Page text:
b. Prohibition of Forced or Compulsory Labor

The law prohibits all forms of forced or compulsory labor except in national emergencies, but the government did not always enforce the law effectively. There were reports of forced labor in the construction and service sectors. The labor law covers foreign workers, except domestic workers, but enforcement was lax, and cases of debt bondage were common. There were also reports of forced labor practices that occurred among domestic workers and others working in the informal sector; labor laws did not protect most of these workers. Domestic workers have the right to see their terms of employment.

In many cases employers withheld passports, a practice prohibited by law, restricted movement, substituted contracts, or did not pay wages; some employers also threatened workers and subjected them to physical and sexual abuse. The Ministry of Labor and Social Development reported 2,445 labor complaints from domestic workers and construction workers, mostly of unpaid wages or denied vacation time.

Estimates of the proportion of irregular migrant workers in the country under “free visa” arrangements–a practice where workers pay individuals or companies to sponsor visas for persons who are then “free” to work informally wherever they want–ranged from 10 to 25 percent of the foreign workers in the country. The practice contributed to the problem of debt bondage, especially among low-wage workers. In numerous cases employers withheld salaries from foreign workers for months or years and refused to grant them permission to leave the country. Fear of deportation or employer retaliation prevented many foreign workers from complaining to authorities.

In 2017 the Labor Market Regulatory Authority (LMRA) launched a flexible work-permit pilot program, which permits an individual to self-sponsor a work permit. It is available only to workers who are out of status and costs approximately 450 dinars ($1,200), in addition to a monthly fee of 30 dinars ($80). Some NGOs expressed concerns regarding the cost of the visa and the fact that it shifts responsibilities, such as health insurance, from the employer to the worker. According to government reports from September, despite significant political opposition, more than 25,000 persons had received the flexi permit since its launch. Governments of origin countries stated it was an important first step in regularizing undocumented workers but also criticized the program for being too expensive. The Philippine government provided some funding to cover application costs for its citizens who were eligible for the program. The LMRA reported that as of September there were approximately 70,000 undocumented workers in the country.

In 2016 the LMRA instituted procedures that allowed workers to change the employer associated with their visa–either without permission from their old employer or without their passport. The LMRA threatened employers who withheld passports with criminal and administrative violations and prohibited at-fault employers from hiring new workers. During the year the government shut down recruitment agencies and revoked licenses of others for infringing on workers’ rights. Recruitment agencies complicit in illegal practices may be subject to license revocation, legal action, shutdown of business operations, or a forfeit of license deposits.

The LMRA employed inspectors who were sworn officers of the court, with the authority to conduct official investigations. LMRA inspector reports may result in fines, court cases, loss of work permits, and termination of businesses. These inspectors focus on the legal and administrative provisions under which individuals fall, including work permits, employer records, and licenses. The Ministry of Labor employed general inspectors and occupational safety inspectors. Their roles are to inspect workplaces, occupational health and safety conditions, and the employer/employee work relationship.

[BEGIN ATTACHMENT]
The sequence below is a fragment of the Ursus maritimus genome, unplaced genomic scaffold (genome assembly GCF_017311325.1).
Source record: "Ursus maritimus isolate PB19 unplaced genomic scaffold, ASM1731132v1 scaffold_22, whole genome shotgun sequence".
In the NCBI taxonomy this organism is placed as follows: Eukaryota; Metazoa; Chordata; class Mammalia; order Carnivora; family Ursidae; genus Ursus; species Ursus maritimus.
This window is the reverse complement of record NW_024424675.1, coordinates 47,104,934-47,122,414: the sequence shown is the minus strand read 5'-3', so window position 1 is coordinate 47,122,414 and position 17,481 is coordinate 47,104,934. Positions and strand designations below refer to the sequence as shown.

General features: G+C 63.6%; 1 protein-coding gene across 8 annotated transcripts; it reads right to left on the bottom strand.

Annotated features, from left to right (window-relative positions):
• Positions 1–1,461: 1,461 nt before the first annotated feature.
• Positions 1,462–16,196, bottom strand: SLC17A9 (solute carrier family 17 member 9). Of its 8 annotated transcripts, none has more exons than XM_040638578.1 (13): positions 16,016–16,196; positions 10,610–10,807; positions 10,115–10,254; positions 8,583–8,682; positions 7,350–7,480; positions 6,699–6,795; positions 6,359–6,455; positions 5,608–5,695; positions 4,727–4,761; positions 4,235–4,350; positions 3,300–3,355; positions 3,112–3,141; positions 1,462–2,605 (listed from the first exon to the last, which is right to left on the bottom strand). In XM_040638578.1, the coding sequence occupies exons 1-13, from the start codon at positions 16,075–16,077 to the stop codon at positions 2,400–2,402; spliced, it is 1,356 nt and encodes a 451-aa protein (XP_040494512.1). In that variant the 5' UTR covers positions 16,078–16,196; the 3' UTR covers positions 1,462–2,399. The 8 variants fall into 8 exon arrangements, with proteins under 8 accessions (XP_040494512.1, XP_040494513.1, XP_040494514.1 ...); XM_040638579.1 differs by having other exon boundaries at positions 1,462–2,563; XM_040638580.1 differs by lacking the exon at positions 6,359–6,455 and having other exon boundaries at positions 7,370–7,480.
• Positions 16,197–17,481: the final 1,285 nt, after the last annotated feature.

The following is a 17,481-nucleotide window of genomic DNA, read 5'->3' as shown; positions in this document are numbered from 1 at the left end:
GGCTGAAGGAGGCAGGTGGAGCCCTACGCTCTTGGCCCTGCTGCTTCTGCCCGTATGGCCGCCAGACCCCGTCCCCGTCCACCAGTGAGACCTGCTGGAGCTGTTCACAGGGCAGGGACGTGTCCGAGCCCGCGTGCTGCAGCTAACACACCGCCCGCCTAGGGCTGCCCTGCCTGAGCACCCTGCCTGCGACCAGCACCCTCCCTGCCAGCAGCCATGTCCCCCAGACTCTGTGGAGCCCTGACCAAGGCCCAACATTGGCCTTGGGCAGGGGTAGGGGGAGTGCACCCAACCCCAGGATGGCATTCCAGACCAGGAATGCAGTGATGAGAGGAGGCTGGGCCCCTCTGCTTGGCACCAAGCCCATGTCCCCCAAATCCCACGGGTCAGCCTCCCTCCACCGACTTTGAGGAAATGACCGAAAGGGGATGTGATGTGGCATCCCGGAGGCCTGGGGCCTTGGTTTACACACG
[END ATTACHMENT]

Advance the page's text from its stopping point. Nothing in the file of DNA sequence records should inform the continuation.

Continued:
Also see the Department of State’s Trafficking in Persons Report at https://www.state.gov/trafficking-in-persons-report/.

c. Prohibition of Child Labor and Minimum Age for Employment

The minimum age for employment is 15, and the minimum age for hazardous work is 18. Children younger than 18 may not work in industries the Ministry of Health deemed hazardous or unhealthy, including construction, mining, and oil refining. They may work no more than six hours a day–no more than four days consecutively–and may be present on the employment premises no more than seven hours a day. Child labor regulations do not apply to family-operated businesses in which the only other employees are family members.

The law requires that before the ministry makes a final decision on allowing a minor to work, the prospective employer must present documentation from the minor’s guardian giving the minor permission to work; proof the minor underwent a physical fitness examination to determine suitability; and assurance from the employer the minor would not work in an environment the ministry deemed hazardous. Generally, the government effectively enforced the law.

The law does not allow expatriate workers younger than 18 to work in the country.

Also see the Department of Labor’s Findings on the Worst Forms of Child Labor at https://www.dol.gov/agencies/ilab/resources/reports/child-labor/findings .

e. Acceptable Conditions of Work

There is no national private-sector minimum wage. A standardized government pay scale covers public-sector workers, with a set minimum monthly wage. While the minimum wage for Bahrainis is generally considered a living wage, there is no minimum wage for foreign workers in the public sector; however, the government issued “guidelines” advising employers in the public and private sectors to pay a minimum monthly wage. There was no official poverty level.

Subject to the provisions of the private-sector law, employers may not employ a worker for more than 48 hours per week without including contract provisions for overtime pay. Employers may not employ Muslim workers during the month of Ramadan for more than six hours per day or 36 hours per week.